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Prediction of Roadway Surface Conditions Using On-Board Vehicle Sensors

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Prediction of Roadway Surface Conditions Using On-Board Vehicle Sensors. Andy Alden Group Leader – VA Green Highway Initiative Virginia Tech Transportation Institute ITSVA 2014 Conference February 18, 2014. Project Information. Research Objective.

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slide1

Prediction of Roadway Surface Conditions Using On-Board Vehicle Sensors

Andy Alden

Group Leader – VA Green Highway Initiative

Virginia Tech Transportation Institute

ITSVA 2014 Conference

February 18, 2014

slide2

Project Information

ITSVA - June 6, 2014

slide3

Research Objective

  • Predict road surface friction in real time using the relative rotational displacement rates of vehicle wheels
    • Use the Smart Road facility to collect relevant data from test vehicles under specific weather and roadway conditions
    • Demonstrate how this data would be used in Connected Vehicle safety and maintenance applications
    • Support FHWA efforts to support requests for CAN bus data for inclusion in BSMs

ITSVA - June 6, 2014

slide4

Traction Primer

  • Friction forces = forces applied to tires
  • Effective rolling radius
  • Longitudinal slip (reffωw -Vx)

(net velocity)

  • Microslip
  • Macroslip
  • Rolling resistance = Loss of energy (opposed to Vx)
  • Tire/Road parameters effects

ITSVA - June 6, 2014

slide5

Wheel Rotation Characteristics of a Moving Vehicle

  • Slip results in under or over rotation of wheel with respect to vehicle distance traveled
  • Opposing slip effects at the wheels (V = constant)
  • Traction loss (slip) leads to drive wheels rotate more than non-driven (free-rolling) wheels

ITSVA - June 6, 2014

slide6

Traction Prediction Concept

Slip is the under- or over-rotation of wheel with respect to vehicle distance traveled

Where: PDat drive wheel

PF = pulses at free-rolling wheel

As traction

Comparison of relative rotation of driving versus freerolling wheels >>>>> Traction

ITSVA - June 6, 2014

slide7

Methodology – Vehicle

2008 Chevrolet Tahoe

ITSVA - June 6, 2014

slide8

Methodology - Vehicle Instrumentation

    • NextGen data acquisition system (DAS)
  • Controller area network (CAN) bus interface module (for communication inside the vehicle)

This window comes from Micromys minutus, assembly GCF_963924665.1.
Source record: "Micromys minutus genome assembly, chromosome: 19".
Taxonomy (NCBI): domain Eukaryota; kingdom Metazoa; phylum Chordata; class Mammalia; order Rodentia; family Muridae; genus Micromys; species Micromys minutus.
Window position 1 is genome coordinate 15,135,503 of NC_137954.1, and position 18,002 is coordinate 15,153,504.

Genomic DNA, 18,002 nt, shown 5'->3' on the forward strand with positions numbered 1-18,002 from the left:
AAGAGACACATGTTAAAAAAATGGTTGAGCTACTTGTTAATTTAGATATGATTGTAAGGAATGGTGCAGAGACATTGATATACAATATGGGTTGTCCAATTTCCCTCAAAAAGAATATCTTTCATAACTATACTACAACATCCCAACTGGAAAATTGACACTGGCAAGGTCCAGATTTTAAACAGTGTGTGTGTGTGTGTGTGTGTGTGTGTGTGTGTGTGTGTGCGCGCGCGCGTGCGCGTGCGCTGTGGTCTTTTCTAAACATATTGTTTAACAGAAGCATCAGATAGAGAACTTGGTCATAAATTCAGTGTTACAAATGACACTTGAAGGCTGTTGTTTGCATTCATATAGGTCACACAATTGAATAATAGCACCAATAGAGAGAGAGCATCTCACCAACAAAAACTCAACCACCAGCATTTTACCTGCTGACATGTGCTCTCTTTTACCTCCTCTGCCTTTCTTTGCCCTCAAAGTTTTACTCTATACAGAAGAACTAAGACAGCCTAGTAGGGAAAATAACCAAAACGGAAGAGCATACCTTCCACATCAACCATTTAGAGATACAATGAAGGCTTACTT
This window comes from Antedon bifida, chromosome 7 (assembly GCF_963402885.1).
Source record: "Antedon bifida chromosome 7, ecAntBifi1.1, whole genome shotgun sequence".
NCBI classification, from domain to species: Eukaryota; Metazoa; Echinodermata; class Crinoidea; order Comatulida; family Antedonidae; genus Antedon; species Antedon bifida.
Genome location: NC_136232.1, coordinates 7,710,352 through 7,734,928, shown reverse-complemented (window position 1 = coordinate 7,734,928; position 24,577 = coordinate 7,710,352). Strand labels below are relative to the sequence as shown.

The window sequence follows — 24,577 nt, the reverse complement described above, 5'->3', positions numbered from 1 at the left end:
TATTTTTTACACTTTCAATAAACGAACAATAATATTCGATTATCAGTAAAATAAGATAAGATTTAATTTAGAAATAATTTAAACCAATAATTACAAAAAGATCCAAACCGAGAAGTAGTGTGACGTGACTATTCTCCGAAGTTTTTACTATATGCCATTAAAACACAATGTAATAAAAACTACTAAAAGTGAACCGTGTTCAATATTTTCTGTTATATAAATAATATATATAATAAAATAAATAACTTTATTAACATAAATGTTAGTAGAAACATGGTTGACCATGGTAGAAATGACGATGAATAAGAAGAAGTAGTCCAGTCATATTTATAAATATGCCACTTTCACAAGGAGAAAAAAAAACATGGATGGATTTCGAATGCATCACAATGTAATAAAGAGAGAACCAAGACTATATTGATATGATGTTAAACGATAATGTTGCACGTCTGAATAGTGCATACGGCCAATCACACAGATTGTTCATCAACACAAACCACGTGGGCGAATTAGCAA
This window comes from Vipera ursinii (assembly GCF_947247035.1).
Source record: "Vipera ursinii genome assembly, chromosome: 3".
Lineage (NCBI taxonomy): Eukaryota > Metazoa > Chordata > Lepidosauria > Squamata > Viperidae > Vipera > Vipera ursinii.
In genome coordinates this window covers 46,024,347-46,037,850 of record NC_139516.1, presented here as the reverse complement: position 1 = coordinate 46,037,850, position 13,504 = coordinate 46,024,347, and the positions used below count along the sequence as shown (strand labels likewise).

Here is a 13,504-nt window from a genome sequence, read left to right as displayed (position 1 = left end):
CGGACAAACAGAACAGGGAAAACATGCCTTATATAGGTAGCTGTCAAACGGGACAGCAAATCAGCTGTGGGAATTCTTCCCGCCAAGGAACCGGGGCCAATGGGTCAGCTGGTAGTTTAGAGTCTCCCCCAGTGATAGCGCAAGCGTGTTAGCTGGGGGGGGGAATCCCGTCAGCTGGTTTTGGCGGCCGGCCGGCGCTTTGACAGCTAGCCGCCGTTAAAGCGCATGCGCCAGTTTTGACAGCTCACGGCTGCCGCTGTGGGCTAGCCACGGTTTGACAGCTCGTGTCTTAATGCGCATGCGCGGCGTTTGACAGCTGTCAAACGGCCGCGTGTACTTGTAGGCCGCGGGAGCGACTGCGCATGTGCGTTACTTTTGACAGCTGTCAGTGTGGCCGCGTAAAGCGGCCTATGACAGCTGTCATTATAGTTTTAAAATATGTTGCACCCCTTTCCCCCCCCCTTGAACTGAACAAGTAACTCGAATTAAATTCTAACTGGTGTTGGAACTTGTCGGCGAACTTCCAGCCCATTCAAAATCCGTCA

• Head unit incorporating an inertial measurement unit (IMU)
  • Differential GPS (DGPS)
  • Network box (interfaces with the vehicle on-board computer)

ITSVA - June 6, 2014

slide9

Methodology – Test Site

The Virginia Smart Road

ITSVA - June 6, 2014

slide10

Targeted Test Conditions

ITSVA - June 6, 2014

slide11

Methodology – Test Controls

  • Constant speed (35 mph)
  • Middle of the lane (minimal steering)
  • Cruise control (less speed variation)
  • No braking
  • Monitor tire and weather
  • Geofencing for DGPS

ITSVA - June 6, 2014

slide12

Methodology – Data Collected

  • GPS time and position — With real-time differential correction
  • Wheel rotation sensor pulse counts at all wheels from the CAN bus.
  • Status of ABS, ESC, and TSC from the CAN bus.
  • Brake activation and applied torque at all wheels.
  • Throttle, both applied and actual.
  • 3 Axis linear acceleration.
  • Network variables indicative of weather (temperature, atmospheric pressure, windshield wiper and headlight activation, etc.)

ITSVA - June 6, 2014

slide13

Results

ITSVA - June 6, 2014

slide14

Results

ITSVA - June 6, 2014

slide15

Results – T-test and ANOVA

ITSVA - June 6, 2014

slide16

Lessons Learned

  • We can identify changing road friction using on-board sensors.
    • We can predict relative friction levels but association with condition may be problematic (e.g. snow versus ?)
  • The traction provided by snow and other frozen precipitation varies greatly with characteristics.
  • Water on dirty roads makes for slippery conditions
  • Front wheel drive vehicles may provide the best data
  • We may need to protect intellectual property (MDSS)
  • The real hazards are probably those not readily apparent – rain/snow versus black ice, hydroplaning, dirty roads

ITSVA - June 6, 2014

slide17

Future Related Work

  • Integration within Connected Vehicle for:
    • Real time safety applications
    • Winter maintenance optimization
  • On–board vehicle sensors used for:
    • Fog/smoke detection
    • Wind gust detection
    • CBERN - Chemical, Biological, Explosive, Radiological and Nuclear (with additional sensors)
    • Pedestrian/Animal in the Roadway Detection

ITSVA - June 6, 2014

slide18

Questions? Comments?

Contact Info

Andrew (Andy) Alden Email: aalden@vt.edu

www.vtti.vt.edu 540-231-1526

  • Other Ongoing Projects
    • Evaluation of Salt-Rich Biochar as a Roadway De-icing Agent in Support of the Recycling of Applied Road Salts through Phytoremediation and Bio-Fuel Production
    • Naturalistic Bicycle Crash Causation
    • Real Time Transit Bus Passenger Demand Assessment and Adaptive Routing/Scheduling
    • Roadside Animal Detection for Potential Integration with CVI
    • Vehicle-based Animal Detection Using On-Board Sensors

ITSVA - June 6, 2014